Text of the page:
• Unit Elastic: Unit elastic supply means that any change in price is matched by an equal relative change in quantity. The coefficient of elasticity for this alternative is in the range of E = 1. A click of the [Unit Elastic] button reveals a unit elastic supply curve, which is a straight line extending from the origin.

• Relatively Inelastic: Relatively inelastic supply means a relatively large change in price is needed to induce a relatively small change in quantity supplied. The coefficient of elasticity for this alternative is in the range of 0 < E < 1. A click of the [Relatively In] button reveals a relatively inelastic supply curve, which is steep but not vertical and intersects the quantity axis. The focus of this supply curve is on a narrow range of quantities, that is, a large range of prices are associated with a small range of quantities. Large changes in price cause small changes in quantity supplied. Relatively inelastic supply for a good occurs when sellers are not able to easily switch resources among the production of other goods.

• Perfectly Inelastic: Perfectly inelastic supply means that quantity supplied is unaffected by any change in price. The coefficient of elasticity for this alternative is E = 0. A click of the [Perfectly In] button reveals a perfectly inelastic supply curve, which is vertical. The focus of this supply curve is on a fixed quantity (Qo), that is, an infinite range of prices is associated with the same quantity. It matters not what price does, it can change a little or it can change a lot, but the quantity DOES NOT change. It is fixed. Perfectly inelastic supply occurs when sellers have no ability to switch resources among the production of goods.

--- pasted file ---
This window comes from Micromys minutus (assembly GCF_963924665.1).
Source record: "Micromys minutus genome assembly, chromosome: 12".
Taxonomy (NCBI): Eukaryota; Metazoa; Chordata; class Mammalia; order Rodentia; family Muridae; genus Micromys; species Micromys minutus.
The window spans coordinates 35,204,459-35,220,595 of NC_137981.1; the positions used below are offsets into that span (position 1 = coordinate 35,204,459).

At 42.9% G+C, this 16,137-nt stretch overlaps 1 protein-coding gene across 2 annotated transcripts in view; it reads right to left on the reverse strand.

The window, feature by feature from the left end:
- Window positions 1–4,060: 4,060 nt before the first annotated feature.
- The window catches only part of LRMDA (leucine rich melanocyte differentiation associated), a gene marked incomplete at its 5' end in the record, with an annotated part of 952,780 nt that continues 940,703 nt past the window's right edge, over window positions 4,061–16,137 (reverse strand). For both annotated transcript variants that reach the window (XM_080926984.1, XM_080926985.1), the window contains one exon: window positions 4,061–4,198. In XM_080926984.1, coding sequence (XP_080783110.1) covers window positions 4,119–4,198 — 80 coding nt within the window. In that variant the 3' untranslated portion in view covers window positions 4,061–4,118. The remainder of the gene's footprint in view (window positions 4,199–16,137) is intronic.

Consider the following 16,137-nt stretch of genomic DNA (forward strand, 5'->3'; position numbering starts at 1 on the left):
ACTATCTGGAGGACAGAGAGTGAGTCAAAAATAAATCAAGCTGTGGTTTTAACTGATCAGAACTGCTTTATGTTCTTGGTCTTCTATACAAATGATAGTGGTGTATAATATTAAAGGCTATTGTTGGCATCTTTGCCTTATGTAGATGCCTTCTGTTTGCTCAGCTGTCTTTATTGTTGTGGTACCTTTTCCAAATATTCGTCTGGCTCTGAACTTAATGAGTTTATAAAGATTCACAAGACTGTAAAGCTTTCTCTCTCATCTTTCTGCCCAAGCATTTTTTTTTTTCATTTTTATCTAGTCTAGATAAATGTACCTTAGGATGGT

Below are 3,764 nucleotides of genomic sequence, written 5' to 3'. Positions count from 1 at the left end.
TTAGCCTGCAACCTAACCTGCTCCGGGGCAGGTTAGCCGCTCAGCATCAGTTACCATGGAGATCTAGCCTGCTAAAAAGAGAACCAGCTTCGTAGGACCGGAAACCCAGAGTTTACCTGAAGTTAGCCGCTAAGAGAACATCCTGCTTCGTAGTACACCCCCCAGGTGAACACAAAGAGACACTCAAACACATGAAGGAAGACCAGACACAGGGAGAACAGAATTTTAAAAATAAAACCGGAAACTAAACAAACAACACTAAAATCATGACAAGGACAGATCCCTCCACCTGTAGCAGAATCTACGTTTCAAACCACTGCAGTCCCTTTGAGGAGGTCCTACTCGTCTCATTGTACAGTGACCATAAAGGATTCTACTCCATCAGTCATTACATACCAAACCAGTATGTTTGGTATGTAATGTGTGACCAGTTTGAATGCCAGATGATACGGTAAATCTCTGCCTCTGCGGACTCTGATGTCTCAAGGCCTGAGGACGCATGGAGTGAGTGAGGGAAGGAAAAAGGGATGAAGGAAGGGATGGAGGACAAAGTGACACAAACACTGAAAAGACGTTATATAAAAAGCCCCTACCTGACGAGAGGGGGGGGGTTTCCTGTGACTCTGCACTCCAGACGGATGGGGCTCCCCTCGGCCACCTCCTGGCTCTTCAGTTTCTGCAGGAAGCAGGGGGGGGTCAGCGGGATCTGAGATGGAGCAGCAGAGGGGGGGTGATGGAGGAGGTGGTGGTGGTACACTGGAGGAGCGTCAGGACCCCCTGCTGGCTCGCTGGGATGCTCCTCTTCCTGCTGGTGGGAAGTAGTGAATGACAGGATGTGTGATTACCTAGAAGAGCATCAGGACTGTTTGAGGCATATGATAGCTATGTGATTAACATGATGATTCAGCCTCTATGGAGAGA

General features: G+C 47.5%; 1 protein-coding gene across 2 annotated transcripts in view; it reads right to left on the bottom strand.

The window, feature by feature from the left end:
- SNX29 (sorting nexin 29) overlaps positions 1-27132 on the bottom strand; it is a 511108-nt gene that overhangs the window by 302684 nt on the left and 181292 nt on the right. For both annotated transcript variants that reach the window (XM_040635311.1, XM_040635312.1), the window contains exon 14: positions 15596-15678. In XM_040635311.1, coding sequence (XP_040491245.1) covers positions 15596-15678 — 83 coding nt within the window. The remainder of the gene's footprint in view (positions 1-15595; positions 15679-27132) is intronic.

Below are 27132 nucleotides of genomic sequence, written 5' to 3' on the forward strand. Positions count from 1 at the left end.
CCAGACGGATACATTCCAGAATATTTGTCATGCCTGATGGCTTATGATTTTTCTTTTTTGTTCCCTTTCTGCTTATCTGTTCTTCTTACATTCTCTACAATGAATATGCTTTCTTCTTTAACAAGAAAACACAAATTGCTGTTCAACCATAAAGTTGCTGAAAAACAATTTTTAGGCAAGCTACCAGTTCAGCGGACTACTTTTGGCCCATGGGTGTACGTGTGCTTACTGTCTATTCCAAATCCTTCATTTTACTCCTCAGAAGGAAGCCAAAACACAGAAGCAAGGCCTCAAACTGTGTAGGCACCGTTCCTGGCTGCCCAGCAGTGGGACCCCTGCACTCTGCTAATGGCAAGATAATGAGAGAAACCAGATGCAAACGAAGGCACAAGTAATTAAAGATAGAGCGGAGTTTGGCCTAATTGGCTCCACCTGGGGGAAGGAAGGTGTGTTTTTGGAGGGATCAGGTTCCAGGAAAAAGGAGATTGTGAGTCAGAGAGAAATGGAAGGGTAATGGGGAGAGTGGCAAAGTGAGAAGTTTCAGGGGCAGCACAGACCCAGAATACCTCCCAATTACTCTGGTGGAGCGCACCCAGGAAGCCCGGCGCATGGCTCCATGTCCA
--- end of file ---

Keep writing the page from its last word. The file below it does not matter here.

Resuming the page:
### Intercept and Elasticity

The intersection of the supply curve with either the vertical price or horizontal quantity axis is an indication of the price elasticity of supply. An elastic supply curve intersects the vertical price axis. An inelastic supply curve intersects the horizontal quantity axis. A unit elastic supply curve intersects both axis simultaneously, that is, the origin. Why so?

The reason is that elasticity is the relative change in quantity supplied compared to price. If quantity and price both begin at zero and increase in constant proportions along a supply curve with a constant slope, then supply is unit elastic. However, if the price starts as a positive value with a zero quantity (which occurs if the supply curve intersects the vertical price axis), then constant proportional changes in price and quantity result in relatively larger changes in quantity than price, which is elastic. Alternatively, if the quantity starts as a positive value with a zero price (which occurs if the supply curve intersects the horizontal quantity axis), then constant proportional changes in price and quantity result in relatively larger changes in price than quantity, which is inelastic.

 <= ELASTICITY ALTERNATIVES, DEMAND ELASTICITY AND DEMAND SLOPE => Recommended Citation:

ELASTICITY ALTERNATIVES, SUPPLY, AmosWEB Encyclonomic WEB*pedia, http://www.AmosWEB.com, AmosWEB LLC, 2000-2019. [Accessed: August 18, 2019].